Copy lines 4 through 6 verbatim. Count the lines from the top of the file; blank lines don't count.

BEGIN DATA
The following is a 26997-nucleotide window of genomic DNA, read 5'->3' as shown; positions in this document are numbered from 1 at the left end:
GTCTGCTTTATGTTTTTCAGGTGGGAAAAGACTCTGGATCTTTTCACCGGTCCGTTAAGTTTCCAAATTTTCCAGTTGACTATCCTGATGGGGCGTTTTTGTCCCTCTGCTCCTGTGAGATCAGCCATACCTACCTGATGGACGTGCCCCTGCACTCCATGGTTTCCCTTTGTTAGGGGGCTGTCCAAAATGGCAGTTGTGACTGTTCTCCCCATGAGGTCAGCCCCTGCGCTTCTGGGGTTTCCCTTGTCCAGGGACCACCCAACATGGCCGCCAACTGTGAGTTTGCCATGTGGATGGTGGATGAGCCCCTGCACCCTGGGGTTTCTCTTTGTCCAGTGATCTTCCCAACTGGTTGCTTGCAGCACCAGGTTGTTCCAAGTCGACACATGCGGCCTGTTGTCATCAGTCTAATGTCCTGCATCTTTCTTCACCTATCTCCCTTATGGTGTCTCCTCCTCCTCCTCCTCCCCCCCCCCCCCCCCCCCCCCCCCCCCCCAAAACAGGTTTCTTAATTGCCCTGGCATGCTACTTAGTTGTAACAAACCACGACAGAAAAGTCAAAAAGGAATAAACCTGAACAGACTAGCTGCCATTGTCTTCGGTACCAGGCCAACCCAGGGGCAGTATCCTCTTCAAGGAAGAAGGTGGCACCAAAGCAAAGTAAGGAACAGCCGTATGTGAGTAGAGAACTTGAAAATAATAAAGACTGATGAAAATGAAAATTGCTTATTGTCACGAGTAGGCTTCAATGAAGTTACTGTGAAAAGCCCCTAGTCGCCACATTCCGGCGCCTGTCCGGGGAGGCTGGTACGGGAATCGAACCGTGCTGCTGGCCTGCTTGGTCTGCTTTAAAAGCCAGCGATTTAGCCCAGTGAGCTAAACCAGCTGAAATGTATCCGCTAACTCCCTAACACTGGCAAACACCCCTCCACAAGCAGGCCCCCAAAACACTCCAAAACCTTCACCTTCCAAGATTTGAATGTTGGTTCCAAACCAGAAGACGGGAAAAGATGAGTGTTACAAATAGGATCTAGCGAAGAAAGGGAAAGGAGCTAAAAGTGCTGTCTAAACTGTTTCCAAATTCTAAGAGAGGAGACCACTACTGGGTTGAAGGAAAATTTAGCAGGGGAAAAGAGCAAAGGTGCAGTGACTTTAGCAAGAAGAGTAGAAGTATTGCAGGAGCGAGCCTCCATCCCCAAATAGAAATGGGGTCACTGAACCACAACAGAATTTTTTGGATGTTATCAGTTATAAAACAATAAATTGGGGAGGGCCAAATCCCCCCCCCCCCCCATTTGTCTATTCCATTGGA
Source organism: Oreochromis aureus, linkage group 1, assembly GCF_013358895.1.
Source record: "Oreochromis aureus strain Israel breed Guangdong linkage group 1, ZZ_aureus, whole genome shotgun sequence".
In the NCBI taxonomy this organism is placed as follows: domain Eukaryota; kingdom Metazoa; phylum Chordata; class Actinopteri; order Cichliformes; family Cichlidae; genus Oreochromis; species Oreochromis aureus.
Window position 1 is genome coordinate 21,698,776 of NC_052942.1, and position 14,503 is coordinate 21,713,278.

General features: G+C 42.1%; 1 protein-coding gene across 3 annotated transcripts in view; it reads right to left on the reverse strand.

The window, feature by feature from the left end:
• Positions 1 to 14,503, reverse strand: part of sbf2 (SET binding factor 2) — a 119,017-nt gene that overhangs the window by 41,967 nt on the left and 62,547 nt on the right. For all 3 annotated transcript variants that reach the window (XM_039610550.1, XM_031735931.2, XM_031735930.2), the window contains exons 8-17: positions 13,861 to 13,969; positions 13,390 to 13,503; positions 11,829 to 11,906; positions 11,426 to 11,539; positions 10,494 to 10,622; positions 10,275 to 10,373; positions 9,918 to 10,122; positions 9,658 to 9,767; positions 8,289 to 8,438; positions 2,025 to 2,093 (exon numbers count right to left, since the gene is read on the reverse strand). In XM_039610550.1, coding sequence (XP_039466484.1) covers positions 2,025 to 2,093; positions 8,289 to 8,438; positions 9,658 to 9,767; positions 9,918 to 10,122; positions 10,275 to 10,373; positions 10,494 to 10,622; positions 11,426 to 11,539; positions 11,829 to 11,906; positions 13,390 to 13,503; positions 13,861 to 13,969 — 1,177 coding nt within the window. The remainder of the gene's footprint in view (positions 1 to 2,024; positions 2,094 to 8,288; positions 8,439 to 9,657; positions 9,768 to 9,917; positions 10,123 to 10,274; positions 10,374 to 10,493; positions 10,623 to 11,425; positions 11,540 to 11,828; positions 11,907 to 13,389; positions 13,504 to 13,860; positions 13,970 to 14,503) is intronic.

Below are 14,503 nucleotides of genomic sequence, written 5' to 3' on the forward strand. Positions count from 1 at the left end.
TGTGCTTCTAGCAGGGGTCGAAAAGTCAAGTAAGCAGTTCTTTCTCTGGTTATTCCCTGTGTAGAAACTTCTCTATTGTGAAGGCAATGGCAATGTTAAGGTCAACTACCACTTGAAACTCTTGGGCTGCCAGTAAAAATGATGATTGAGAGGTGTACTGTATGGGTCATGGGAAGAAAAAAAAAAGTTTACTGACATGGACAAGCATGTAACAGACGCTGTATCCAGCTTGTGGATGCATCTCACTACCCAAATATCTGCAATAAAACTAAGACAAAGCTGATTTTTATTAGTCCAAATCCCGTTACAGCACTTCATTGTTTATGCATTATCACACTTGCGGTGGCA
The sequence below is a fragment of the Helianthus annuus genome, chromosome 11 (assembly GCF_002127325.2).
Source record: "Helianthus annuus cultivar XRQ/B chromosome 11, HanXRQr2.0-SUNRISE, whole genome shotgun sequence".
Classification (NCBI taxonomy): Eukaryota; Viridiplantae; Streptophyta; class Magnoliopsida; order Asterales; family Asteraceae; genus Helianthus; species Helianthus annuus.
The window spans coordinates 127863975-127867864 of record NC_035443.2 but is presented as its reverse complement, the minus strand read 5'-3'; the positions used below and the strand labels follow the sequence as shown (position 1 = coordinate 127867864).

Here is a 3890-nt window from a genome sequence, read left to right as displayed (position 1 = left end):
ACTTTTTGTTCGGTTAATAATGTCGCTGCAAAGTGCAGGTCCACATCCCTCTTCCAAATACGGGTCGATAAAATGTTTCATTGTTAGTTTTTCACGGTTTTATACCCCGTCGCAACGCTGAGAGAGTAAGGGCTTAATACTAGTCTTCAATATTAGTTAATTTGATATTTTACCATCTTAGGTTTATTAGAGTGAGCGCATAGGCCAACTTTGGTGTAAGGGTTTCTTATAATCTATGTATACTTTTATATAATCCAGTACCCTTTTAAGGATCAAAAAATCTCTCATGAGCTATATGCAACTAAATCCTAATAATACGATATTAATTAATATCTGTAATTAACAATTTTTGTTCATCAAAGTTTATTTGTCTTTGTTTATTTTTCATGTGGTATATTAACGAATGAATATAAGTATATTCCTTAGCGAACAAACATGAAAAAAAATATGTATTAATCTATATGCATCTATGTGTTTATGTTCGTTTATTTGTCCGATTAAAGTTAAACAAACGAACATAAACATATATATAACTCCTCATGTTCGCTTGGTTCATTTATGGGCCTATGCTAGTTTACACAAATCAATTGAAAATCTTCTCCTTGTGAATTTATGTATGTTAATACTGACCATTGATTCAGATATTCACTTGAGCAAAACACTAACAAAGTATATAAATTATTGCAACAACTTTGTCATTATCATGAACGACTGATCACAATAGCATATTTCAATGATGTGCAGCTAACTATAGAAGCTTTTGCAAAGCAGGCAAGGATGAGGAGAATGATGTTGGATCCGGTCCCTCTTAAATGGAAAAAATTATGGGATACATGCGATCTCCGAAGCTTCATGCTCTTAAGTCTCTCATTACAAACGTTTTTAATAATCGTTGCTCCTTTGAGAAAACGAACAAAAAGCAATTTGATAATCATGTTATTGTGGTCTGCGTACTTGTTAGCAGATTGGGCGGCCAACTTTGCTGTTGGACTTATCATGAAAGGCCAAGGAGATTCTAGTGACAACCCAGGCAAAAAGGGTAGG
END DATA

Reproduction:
Source record: "Oreochromis aureus strain Israel breed Guangdong linkage group 1, ZZ_aureus, whole genome shotgun sequence".
In the NCBI taxonomy this organism is placed as follows: domain Eukaryota; kingdom Metazoa; phylum Chordata; class Actinopteri; order Cichliformes; family Cichlidae; genus Oreochromis; species Oreochromis aureus.
Window position 1 is genome coordinate 21,698,776 of NC_052942.1, and position 14,503 is coordinate 21,713,278.